As the wickets clattered across a wild, error‑strewn opening day of England’s international summer, the cricket offered more than enough entertainment to engross a near-capacity crowd at Lord’s. Which was perhaps just as well, given that the promised sideshows proved underwhelming.
Attendees had been asked to wear the colours of the British flag, and perhaps there were a few more union jack jackets and ties than on a typical day at the Test, a scattering of patriotic formalwear to clash with MCC’s traditional bacon and eggs, but of the expected off-field themes jubilee-weekend enthusiasm was as hard to spot as the heavily trailed expanses of empty seats.
With New Zealand reduced to 39 for six at lunch after winning the toss, few here would have been disappointed with the way the morning unfolded, with the possible exception of Guy Lavender, chief executive and secretary of MCC. Lavender had said he was “really looking forward to seeing Lord’s, and everyone in the ground, decked out in red, white and blue” but Lord’s was a surprisingly jubilee-light zone.
At this stage the only red arrows here were being flung towards New Zealand batters by Jimmy Anderson, Stuart Broad, Matt Potts and, briefly, Ben Stokes. It is true that the simultaneous celebrations at Buckingham Palace were being shown on a handful of screens around the ground, the only issue being that they were all located in toilets. Most notably, this brought an unexpected new meaning to the phrase royal flush.
Though some flags hung behind the Compton and Edrich stands, the entire eastern half of the ground boasted bunting in only one location: at the foot of the media centre, in a heap on the flat bed of a hydraulic platform, where it waited forlornly for someone to let it make good on its patriotic purpose.
Like the bunting, the promise to drape the structure in a giant union jack lay unfulfilled. Apparently a flag had been placed on its roof, but it was visible to no one except the pigeons. A trailed “range of jubilee-themed food and drink” amounted to a single bespoke cocktail – gin, tonic, Champagne, lemon, cucumber, raspberries, £11. Beyond that, a “this isn’t coronation chicken” vegetarian sandwich was widely available, while one bar behind the pavilion was offering a coronation chickpea salad with spiced chutney cream – both part of the ground’s standard repertoire – and there were rumours of a platinum jubilee pudding being offered in premium seating areas.
The one place that was flamboyantly flagged was the Coronation Garden, a verdant oasis behind the Warner Stand, where a tree had been planted a couple of hours before play – pleasingly within a couple of yards of a bench dedicated to the memory of a Mr Plant, MCC member between 1966 and 2010. Early arrivals were also treated to a performance of We Thank You From Our Hearts, a new anthem commissioned by the British Monarchists’ Society and sung by “national treasure” Lesley Garrett and Rodney Earl Clarke, a star of stage musicals.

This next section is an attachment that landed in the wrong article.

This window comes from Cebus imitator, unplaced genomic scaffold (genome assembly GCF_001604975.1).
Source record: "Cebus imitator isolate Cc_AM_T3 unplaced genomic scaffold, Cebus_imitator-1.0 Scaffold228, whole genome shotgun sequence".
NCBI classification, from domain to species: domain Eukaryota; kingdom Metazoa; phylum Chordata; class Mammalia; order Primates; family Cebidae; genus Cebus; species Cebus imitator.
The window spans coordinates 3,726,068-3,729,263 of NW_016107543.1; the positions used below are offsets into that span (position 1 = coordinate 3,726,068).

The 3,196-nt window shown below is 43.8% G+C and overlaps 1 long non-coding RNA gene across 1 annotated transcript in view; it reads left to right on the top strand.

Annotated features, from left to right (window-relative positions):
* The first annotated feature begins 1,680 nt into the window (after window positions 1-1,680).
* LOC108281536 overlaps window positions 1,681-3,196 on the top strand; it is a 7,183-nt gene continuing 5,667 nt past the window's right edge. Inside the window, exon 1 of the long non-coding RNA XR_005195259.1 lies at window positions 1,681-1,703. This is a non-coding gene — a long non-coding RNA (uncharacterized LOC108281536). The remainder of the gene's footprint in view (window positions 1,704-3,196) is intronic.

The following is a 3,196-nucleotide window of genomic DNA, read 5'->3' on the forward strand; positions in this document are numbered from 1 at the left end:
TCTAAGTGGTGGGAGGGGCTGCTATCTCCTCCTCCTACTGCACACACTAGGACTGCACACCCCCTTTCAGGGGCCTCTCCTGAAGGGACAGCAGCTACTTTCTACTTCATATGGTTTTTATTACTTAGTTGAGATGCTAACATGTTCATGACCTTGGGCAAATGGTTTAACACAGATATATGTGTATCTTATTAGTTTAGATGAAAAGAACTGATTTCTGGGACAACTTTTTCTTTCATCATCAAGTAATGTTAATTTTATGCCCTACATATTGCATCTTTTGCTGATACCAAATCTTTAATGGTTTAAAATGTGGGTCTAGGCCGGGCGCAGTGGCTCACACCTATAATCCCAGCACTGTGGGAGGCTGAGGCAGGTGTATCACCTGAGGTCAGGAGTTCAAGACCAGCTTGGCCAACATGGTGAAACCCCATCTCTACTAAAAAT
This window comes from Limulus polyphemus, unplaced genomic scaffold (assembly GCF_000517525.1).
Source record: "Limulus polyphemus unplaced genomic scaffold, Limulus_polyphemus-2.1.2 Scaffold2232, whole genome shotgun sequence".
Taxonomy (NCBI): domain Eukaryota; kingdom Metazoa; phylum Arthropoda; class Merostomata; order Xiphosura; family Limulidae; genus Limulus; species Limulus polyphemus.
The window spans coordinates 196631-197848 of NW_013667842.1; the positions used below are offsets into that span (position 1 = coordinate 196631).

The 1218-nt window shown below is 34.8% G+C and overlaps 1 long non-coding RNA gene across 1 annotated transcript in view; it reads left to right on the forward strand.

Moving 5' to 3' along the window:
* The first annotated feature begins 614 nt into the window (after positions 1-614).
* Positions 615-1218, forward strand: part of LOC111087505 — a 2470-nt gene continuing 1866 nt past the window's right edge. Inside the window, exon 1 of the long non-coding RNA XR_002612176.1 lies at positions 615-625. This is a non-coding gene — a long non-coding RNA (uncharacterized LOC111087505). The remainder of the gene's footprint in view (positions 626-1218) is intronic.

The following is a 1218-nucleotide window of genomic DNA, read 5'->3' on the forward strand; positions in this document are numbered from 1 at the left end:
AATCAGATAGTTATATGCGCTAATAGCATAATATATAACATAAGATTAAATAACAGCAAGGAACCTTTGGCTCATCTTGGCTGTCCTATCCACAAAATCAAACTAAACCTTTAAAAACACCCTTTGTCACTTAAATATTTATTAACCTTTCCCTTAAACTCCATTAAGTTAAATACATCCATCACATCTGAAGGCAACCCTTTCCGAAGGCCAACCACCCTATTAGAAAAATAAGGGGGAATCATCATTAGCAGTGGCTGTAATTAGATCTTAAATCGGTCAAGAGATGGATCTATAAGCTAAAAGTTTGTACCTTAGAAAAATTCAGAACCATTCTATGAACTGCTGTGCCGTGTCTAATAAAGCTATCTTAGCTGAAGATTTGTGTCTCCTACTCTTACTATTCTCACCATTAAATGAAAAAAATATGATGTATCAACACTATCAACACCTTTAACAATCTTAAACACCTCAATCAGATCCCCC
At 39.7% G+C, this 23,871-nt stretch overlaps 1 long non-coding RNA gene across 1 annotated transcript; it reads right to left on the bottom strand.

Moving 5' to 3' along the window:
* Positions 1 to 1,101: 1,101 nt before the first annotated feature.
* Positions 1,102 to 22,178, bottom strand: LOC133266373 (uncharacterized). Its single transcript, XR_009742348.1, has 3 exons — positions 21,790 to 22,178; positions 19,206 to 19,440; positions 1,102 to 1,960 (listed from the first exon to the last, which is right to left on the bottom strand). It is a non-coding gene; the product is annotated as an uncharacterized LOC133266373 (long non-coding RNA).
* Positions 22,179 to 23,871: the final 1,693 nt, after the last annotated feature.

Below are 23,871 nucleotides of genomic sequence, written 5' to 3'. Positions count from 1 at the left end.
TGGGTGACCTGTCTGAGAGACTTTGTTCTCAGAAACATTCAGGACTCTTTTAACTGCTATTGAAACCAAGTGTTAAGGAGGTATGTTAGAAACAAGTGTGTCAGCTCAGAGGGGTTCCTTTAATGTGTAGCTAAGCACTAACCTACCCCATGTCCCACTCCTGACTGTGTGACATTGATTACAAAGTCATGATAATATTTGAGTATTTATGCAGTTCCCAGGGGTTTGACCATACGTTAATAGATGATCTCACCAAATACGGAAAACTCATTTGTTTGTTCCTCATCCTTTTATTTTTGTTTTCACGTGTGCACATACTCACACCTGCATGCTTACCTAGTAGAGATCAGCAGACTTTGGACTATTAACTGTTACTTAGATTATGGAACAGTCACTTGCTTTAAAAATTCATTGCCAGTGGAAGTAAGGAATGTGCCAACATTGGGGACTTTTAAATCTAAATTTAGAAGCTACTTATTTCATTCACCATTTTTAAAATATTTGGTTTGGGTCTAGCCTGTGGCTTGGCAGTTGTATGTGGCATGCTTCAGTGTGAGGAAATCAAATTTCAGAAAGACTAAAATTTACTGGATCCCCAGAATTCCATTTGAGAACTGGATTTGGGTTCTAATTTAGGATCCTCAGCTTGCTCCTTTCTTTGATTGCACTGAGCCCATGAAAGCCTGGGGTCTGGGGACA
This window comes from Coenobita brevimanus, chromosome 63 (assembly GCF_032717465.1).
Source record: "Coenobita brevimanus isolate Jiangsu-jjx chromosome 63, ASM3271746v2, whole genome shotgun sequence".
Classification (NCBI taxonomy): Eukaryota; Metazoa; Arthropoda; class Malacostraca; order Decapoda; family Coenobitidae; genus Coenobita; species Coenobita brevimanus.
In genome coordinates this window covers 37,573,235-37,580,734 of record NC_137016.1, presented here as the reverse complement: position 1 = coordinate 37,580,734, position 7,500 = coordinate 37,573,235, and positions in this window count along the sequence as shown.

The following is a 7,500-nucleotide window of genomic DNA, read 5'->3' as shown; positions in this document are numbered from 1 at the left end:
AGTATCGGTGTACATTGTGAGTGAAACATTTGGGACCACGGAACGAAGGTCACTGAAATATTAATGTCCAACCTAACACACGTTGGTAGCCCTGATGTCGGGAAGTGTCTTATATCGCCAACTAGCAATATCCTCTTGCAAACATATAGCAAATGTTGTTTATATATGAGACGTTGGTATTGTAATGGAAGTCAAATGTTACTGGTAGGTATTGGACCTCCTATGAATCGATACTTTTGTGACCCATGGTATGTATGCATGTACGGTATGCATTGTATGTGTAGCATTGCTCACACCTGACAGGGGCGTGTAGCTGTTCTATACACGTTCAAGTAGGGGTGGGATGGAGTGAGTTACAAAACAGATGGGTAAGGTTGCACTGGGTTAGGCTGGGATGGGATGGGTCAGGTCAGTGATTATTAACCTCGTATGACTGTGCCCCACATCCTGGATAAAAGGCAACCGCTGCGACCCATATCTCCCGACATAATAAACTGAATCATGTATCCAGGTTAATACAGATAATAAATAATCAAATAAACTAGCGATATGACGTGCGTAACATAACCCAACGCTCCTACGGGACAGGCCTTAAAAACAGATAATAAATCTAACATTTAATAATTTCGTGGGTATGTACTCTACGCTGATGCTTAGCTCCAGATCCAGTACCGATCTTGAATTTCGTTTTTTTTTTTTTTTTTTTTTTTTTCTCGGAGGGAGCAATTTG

Clarke will know a few things about aggressively priced, not-exactly-on-message jubilee-weekend ticketed events, given he is playing the Bishop of Digne in popular anti-monarchist insurrection-themed West End classic Les Misérables. Perhaps unsurprisingly there seem to be plenty of seats available this weekend for that as well.
As that musical memorably asks: “Do you hear the people sing, singing a song of angry men?” MCC certainly had and moved on Thursday morning to quieten the swelling chorus of criticism over its ticket pricing by promising to review its policies before the 2023 season and releasing a further tranche of discounted tickets for this game. These seats are available for Sunday only, so there is a good chance nobody will ever sit on them, and to under-16s – accompanying adults still have to pay full price. As such the move may not completely defuse the revolutionary zeal some priced-out punters are feeling, the Cricket Supporters’ Association having described the cost of tickets for this game as “astronomically high”.
For all that, sales for the opening day of the international summer had been as brisk as ever, and the only significant vacant areas were hidden in the Grand Stand upper tier, where tickets cost £130.
However much they paid, nobody will be requesting a refund. Whatever their view of the action, there was plenty of it on a day that will thankfully be remembered only for the quality of the sport and the drama. At the start it looked a day for the batter, as both captains suggested at the toss, but if it did not turn out that way at least the players’ efforts, like the venue hosting them, were unflagging.